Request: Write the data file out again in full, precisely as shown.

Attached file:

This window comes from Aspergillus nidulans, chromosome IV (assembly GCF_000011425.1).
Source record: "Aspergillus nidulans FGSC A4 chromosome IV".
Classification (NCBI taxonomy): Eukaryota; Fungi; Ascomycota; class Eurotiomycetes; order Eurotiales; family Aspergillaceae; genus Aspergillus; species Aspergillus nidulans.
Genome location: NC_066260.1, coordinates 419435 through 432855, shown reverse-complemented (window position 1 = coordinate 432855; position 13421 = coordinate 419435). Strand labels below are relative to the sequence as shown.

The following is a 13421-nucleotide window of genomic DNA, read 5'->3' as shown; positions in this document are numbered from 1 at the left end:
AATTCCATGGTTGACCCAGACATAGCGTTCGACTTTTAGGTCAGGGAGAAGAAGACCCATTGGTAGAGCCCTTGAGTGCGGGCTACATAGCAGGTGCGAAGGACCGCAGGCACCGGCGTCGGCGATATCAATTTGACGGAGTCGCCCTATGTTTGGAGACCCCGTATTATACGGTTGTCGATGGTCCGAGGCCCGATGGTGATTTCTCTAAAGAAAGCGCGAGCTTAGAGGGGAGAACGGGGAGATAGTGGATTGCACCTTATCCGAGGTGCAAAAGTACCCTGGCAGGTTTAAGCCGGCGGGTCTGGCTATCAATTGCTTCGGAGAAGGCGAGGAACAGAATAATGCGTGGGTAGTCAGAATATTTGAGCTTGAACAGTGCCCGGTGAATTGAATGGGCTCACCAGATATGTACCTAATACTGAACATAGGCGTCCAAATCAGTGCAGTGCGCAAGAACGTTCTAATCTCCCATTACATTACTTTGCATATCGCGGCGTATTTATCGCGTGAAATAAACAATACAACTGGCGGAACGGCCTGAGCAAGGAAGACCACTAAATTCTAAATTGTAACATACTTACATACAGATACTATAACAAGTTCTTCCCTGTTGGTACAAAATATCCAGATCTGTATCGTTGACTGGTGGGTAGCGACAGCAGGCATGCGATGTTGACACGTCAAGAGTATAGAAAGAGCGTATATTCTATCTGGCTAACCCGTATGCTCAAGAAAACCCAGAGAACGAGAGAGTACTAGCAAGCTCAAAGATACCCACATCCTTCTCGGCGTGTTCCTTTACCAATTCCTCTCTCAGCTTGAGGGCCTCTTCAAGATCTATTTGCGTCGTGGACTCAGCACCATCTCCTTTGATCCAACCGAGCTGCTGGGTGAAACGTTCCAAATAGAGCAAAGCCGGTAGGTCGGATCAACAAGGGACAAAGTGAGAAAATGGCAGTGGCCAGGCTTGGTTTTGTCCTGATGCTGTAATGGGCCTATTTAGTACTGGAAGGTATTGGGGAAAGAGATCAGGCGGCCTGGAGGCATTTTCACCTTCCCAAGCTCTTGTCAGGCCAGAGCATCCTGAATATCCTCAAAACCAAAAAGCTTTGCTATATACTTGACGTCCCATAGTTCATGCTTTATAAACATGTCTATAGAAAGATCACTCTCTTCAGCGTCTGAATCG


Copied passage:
This window comes from Aspergillus nidulans, chromosome IV (assembly GCF_000011425.1).
Source record: "Aspergillus nidulans FGSC A4 chromosome IV".
Classification (NCBI taxonomy): Eukaryota; Fungi; Ascomycota; class Eurotiomycetes; order Eurotiales; family Aspergillaceae; genus Aspergillus; species Aspergillus nidulans.
Genome location: NC_066260.1, coordinates 419435 through 432855, shown reverse-complemented (window position 1 = coordinate 432855; position 13421 = coordinate 419435). Strand labels below are relative to the sequence as shown.

The following is a 13421-nucleotide window of genomic DNA, read 5'->3' as shown; positions in this document are numbered from 1 at the left end:
AATTCCATGGTTGACCCAGACATAGCGTTCGACTTTTAGGTCAGGGAGAAGAAGACCCATTGGTAGAGCCCTTGAGTGCGGGCTACATAGCAGGTGCGAAGGACCGCAGGCACCGGCGTCGGCGATATCAATTTGACGGAGTCGCCCTATGTTTGGAGACCCCGTATTATACGGTTGTCGATGGTCCGAGGCCCGATGGTGATTTCTCTAAAGAAAGCGCGAGCTTAGAGGGGAGAACGGGGAGATAGTGGATTGCACCTTATCCGAGGTGCAAAAGTACCCTGGCAGGTTTAAGCCGGCGGGTCTGGCTATCAATTGCTTCGGAGAAGGCGAGGAACAGAATAATGCGTGGGTAGTCAGAATATTTGAGCTTGAACAGTGCCCGGTGAATTGAATGGGCTCACCAGATATGTACCTAATACTGAACATAGGCGTCCAAATCAGTGCAGTGCGCAAGAACGTTCTAATCTCCCATTACATTACTTTGCATATCGCGGCGTATTTATCGCGTGAAATAAACAATACAACTGGCGGAACGGCCTGAGCAAGGAAGACCACTAAATTCTAAATTGTAACATACTTACATACAGATACTATAACAAGTTCTTCCCTGTTGGTACAAAATATCCAGATCTGTATCGTTGACTGGTGGGTAGCGACAGCAGGCATGCGATGTTGACACGTCAAGAGTATAGAAAGAGCGTATATTCTATCTGGCTAACCCGTATGCTCAAGAAAACCCAGAGAACGAGAGAGTACTAGCAAGCTCAAAGATACCCACATCCTTCTCGGCGTGTTCCTTTACCAATTCCTCTCTCAGCTTGAGGGCCTCTTCAAGATCTATTTGCGTCGTGGACTCAGCACCATCTCCTTTGATCCAACCGAGCTGCTGGGTGAAACGTTCCAAATAGAGCAAAGCCGGTAGGTCGGATCAACAAGGGACAAAGTGAGAAAATGGCAGTGGCCAGGCTTGGTTTTGTCCTGATGCTGTAATGGGCCTATTTAGTACTGGAAGGTATTGGGGAAAGAGATCAGGCGGCCTGGAGGCATTTTCACCTTCCCAAGCTCTTGTCAGGCCAGAGCATCCTGAATATCCTCAAAACCAAAAAGCTTTGCTATATACTTGACGTCCCATAGTTCATGCTTTATAAACATGTCTATAGAAAGATCACTCTCTTCAGCGTCTGAATCG